August Krogh Seminar

White, Brown and Pink adipocytes: the extraordinary plasticity of The Adipose Organ

v/ Professor Saverio Cinti, Department of Experimental and Clinical Medicine, University of Ancona, Italy

Abstract

Most of white and brown adipocytes, in spite of their well known different functions: i.e. storing energy (white) and thermogenesis (brown), are contained together in visceral and subcutaneous depots (adipose organ) in all mammals including humans (S Cinti The Adipose Organ, Kurtis Milan 1999, A Frontini et al Cell Metab 2010).

A growing body of evidence suggests that the reason for this anatomical mixture could reside in the fact that adipocytes have peculiar plastic properties allowing them to convert directly each other under appropriate stimuli (S Cinti Am J Physiol EM 2009).

Under chronic cold exposure white convert into brown to support the need for thermogenesis and under obesogenic diet brown convert into white to satisfy the need of energy storing. Adipocyte population in the mammary gland offers another striking example of adipocyte plasticity: during pregnancy and lactation adipocytes transdifferentiate into milk-producing epithelial cells (we propose to call them: pink adipocytes) and vice versa in the post-lactation period (Morroni M et al PNAS 2004, DeMatteis R et al Stem Cells 2009).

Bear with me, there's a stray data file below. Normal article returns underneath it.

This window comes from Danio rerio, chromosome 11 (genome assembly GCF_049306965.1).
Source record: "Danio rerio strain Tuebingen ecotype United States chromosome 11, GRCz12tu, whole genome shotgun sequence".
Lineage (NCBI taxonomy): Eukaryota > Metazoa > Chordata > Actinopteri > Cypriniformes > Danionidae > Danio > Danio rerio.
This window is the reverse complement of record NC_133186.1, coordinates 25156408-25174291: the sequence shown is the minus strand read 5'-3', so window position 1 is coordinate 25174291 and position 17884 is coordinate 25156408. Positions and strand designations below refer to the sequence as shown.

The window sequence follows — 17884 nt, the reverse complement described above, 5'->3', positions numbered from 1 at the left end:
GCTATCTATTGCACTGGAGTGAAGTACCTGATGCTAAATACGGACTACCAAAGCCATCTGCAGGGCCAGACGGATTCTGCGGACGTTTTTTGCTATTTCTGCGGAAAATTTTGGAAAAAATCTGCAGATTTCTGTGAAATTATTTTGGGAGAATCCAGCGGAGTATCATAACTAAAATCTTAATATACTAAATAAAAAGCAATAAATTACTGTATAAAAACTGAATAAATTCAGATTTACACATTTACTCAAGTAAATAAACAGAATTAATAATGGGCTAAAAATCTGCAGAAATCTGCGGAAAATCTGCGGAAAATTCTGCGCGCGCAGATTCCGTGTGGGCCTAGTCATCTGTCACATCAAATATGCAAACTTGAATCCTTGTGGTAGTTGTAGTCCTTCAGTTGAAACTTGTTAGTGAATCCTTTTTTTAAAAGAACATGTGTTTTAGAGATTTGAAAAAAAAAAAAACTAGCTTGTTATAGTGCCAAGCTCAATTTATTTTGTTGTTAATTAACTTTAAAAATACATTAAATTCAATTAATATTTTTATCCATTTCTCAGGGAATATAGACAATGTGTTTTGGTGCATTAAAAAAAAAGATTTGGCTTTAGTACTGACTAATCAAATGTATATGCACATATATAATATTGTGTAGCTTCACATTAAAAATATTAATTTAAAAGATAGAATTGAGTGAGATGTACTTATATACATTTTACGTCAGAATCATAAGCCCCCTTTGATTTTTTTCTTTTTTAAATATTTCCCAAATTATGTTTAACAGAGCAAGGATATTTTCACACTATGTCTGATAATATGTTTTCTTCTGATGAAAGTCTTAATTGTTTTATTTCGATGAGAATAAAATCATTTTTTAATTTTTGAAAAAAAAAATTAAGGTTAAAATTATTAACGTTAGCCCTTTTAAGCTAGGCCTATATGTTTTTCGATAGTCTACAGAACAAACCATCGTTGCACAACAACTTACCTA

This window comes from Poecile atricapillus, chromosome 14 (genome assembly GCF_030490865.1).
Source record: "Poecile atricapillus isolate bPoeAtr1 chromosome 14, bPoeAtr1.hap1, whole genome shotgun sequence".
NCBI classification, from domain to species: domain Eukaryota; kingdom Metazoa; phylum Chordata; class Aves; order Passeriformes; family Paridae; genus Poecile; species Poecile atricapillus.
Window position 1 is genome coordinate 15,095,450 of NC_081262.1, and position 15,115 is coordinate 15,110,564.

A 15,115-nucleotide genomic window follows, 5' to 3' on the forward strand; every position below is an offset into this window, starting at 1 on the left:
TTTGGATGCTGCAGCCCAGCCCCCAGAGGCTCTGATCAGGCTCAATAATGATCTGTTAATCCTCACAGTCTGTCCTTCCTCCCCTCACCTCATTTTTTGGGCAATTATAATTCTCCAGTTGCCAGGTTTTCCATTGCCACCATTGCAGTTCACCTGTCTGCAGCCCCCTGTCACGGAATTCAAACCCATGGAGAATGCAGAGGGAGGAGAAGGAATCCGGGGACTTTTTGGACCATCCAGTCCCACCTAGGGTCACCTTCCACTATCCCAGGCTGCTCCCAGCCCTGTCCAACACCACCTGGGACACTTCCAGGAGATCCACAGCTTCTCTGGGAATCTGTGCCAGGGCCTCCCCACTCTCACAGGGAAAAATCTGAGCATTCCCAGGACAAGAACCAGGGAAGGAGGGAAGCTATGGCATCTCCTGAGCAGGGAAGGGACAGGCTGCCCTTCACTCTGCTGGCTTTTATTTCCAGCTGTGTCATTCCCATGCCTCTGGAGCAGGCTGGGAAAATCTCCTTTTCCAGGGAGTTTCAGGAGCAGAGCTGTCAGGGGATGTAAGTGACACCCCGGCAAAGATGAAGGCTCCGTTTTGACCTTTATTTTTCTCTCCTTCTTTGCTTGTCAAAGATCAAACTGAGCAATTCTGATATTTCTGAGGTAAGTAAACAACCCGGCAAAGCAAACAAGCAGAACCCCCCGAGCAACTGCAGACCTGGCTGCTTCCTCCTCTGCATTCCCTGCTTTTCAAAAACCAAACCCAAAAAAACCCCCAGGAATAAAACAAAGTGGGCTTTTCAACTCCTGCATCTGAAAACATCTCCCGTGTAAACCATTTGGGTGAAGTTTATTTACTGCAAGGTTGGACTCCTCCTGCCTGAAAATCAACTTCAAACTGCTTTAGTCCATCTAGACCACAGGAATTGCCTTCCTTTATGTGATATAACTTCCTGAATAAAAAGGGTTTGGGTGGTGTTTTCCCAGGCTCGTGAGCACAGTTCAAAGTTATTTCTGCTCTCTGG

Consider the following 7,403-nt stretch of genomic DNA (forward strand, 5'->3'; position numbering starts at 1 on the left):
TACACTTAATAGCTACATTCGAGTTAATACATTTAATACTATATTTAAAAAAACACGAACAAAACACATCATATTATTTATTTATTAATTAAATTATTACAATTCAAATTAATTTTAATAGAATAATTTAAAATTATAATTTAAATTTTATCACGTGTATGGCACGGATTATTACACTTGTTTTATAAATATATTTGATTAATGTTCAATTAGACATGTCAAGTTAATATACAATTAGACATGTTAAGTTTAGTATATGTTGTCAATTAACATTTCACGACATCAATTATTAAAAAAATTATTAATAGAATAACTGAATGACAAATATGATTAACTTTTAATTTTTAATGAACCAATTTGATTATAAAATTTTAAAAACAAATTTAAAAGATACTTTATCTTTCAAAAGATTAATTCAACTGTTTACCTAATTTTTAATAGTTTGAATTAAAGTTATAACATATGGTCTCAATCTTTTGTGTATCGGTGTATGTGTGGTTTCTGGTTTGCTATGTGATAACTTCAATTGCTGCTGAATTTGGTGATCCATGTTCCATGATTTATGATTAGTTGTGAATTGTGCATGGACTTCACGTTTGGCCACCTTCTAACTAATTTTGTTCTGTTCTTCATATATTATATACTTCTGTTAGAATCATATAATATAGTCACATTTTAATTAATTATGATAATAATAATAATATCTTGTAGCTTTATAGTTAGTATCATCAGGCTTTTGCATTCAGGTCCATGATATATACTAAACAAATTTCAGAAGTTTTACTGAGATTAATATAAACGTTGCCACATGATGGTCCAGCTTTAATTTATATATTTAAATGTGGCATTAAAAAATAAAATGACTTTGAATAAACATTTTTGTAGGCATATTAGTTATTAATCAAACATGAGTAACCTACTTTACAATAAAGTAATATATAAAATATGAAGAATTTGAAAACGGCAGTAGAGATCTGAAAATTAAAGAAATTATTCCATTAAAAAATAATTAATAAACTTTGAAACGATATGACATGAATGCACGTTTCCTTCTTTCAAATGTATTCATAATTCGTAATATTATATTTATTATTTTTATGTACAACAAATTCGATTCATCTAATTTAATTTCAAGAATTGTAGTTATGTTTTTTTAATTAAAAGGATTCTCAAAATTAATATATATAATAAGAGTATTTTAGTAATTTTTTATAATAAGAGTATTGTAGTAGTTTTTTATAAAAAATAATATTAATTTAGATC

The white into brown transdifferentiation is of great medical interest because the brown phenotype of the adipose organ is associated with obesity resistance and drugs inducing the brown phenotype curb obesity and related disorders. 

Type 2 diabetes is the most common disorder associated to visceral obesity. Macrophages infiltrating the adipose organ are thought to be responsible for the low-grade chronic inflammation dealing to insulin resistance and T2 diabetes. Macrophages form characteristic histopathologic figures we called: crown like structures (CLS) due to the need of removal debris deriving from the death of adipocytes . Death of adipocytes is tightly related to their hypertrophy up to the critical death size (Cinti S et J Lip Res 2005).

We recently showed that most hypertrophic adipocytes of genetically obese mice have ultrastructural features consistent with a stressed state. Some hypertrophic adipocytes show also degenerative signs before CLS formation. Visceral adipocytes are more stressed than subcutaneous adipocytes and have a critical death size smaller than subcutaneous adipocytes, thus offering an explaination for the higher inflammation and morbidity of visceral fat (Murano et al J Lip Res 2008).

Time

28 June 2013 13:00-14:30

Venue

Auditorium 1, August Krogh Building, Universitetsparken 13, DK-2100 Copenhagen

Registration

Participation is free, but please register here.

For PhD students

PhD students participating in August Krogh seminars receive 0,2 ECTS per seminar

Contact

Christian Frøsig, CFrosig@ifi.ku.dk, mobile +45 2875 1617 

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